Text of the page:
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NO SIN IN SODOMY SAY EPISCOPAL BISHOPS

NO SIN IN SODOMY SAY EPISCOPAL BISHOPS
Episcopal Leaders condemn Vatican stand on homosexual marriage

By David W. Virtue, DD
www.virtueonline.org
March 19, 2021

A number of Episcopal bishops have weighed in on the Vatican's announcement that it would not bless homosexual unions because they view them as sinful.

They think the Pope and the Roman Catholic is wrong, and they are fierce in their condemnation of that Church's position and their continued support of the pansexual agenda and homosexual persons in the Episcopal Church.

"These words injure LGBTQ+ people and all who advocate for justice and equity for all children," Los Angeles Bishop John Harvey Taylor said March 17 in an email message to his Episcopal diocese in Southern California. The Vatican's statement, he said, "risks putting a stumbling block between Jesus Christ and all who are spiritually hungry and who need and deserve the hope of resurrection."

Newark Bishop Carlye Hughes called the news "a heartbreaker" in a video message to her northern New Jersey diocese. "I can't speak for any other denomination. I can speak for mine. I want you to know that in this church ... we recognize your goodness and we are delighted that we are all part of the same denomination, looking for God, celebrating God, sharing God's love."

Olympia Bishop Greg Rickel countered the Vatican's statement by saying his Seattle, Washington-based diocese doesn't see sin in LGBTQ couples' relationships.

"We see you and experience you as true blessings, reflections of our living God," Rickel said on Facebook. "Thank you for the inspiration and the many ways you show us how to love. Thank you for the gifts you bring to our collective body of Christ. Thank you for how you have blessed me and you bless this church."

In the Diocese of New Jersey, Bishop Chip Stokes issued a statement of "sorrow and concern" and called the Vatican's conclusion discriminatory and hurtful. Stokes also compared it to a recent anti-gay statement by the Anglican archbishop of Nigeria that labeled homosexuality a "deadly virus."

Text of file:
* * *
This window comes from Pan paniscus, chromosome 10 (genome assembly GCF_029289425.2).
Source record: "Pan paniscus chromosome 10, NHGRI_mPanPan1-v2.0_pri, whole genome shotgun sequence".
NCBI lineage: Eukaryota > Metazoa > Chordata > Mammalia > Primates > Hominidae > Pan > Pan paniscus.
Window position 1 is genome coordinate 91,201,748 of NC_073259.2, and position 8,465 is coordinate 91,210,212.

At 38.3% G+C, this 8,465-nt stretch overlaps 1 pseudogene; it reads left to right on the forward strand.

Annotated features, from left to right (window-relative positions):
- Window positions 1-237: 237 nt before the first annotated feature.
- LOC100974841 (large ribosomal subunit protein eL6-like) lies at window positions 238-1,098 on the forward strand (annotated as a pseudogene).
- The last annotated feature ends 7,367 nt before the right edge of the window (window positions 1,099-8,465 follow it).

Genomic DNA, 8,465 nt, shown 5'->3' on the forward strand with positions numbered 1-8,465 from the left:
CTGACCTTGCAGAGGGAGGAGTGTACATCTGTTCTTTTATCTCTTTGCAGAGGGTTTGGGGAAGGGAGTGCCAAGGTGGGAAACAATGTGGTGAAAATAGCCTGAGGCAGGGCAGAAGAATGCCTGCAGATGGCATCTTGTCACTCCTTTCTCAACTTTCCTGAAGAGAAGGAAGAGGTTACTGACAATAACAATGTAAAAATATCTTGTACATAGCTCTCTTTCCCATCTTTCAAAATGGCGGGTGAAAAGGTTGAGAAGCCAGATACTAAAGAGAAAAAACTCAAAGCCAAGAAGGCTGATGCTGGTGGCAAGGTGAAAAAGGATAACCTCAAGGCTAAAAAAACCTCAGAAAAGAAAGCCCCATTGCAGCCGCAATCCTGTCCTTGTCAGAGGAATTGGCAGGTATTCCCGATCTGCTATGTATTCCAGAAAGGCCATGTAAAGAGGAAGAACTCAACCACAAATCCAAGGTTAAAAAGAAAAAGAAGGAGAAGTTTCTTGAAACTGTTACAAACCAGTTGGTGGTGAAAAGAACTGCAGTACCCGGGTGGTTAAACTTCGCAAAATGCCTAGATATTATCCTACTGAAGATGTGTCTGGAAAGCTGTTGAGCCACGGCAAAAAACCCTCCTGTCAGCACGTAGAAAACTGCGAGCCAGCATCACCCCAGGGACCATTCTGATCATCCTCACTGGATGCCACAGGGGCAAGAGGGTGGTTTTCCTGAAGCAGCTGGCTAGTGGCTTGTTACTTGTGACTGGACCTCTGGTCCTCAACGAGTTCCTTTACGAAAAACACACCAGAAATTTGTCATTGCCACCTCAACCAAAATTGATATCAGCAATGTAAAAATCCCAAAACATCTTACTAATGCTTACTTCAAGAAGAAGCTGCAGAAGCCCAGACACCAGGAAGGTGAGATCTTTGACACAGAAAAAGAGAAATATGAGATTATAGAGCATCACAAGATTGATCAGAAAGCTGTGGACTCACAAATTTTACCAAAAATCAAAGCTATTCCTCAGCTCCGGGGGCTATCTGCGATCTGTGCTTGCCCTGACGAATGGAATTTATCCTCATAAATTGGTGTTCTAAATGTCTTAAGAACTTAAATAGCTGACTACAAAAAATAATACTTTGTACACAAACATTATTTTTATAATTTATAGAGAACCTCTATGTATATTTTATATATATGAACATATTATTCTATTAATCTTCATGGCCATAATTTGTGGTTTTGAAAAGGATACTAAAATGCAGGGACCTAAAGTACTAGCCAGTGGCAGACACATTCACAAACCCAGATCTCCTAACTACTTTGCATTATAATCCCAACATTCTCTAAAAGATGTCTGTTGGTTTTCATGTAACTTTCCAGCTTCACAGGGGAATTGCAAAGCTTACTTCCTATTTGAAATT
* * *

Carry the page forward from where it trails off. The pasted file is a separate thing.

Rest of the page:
"Both the recent Vatican statement and the statement of the Archbishop of Nigeria are unacceptable and dehumanizing of the people to whom they refer," Stokes said.

"The witness, experience, faithfulness, and love of countless LGBTQ persons, many in exemplary, faithful partnered or married relationships, continues to evidence and reflect the divine love of God in Christ. This has been a great gift to us as church; one that we would urge other parts of the wider church to recognize, embrace and bless."

The Episcopal Church's General Convention first approved liturgies for blessing same-sex unions in 2012. After the U.S. Supreme Court legalized same-sex marriage nationwide in 2015, that year's General Convention approved trial-use marriage rites for use by all couples. A follow-up measure in 2018 sought to ensure same-sex couples had access to those rites in all of the church's domestic dioceses. As a result, the Bishop of Albany William Love resigned from the diocese and Episcopal Church. Bishop Dan Herzog, formerly of the diocese also announced his resignation.

Episcopal Presiding Bishop Michael Curry has no plans to issue a statement, a spokesman for the PB told VOL.

David Paulsen a reporter for Episcopal News Service contributed to this story.

END

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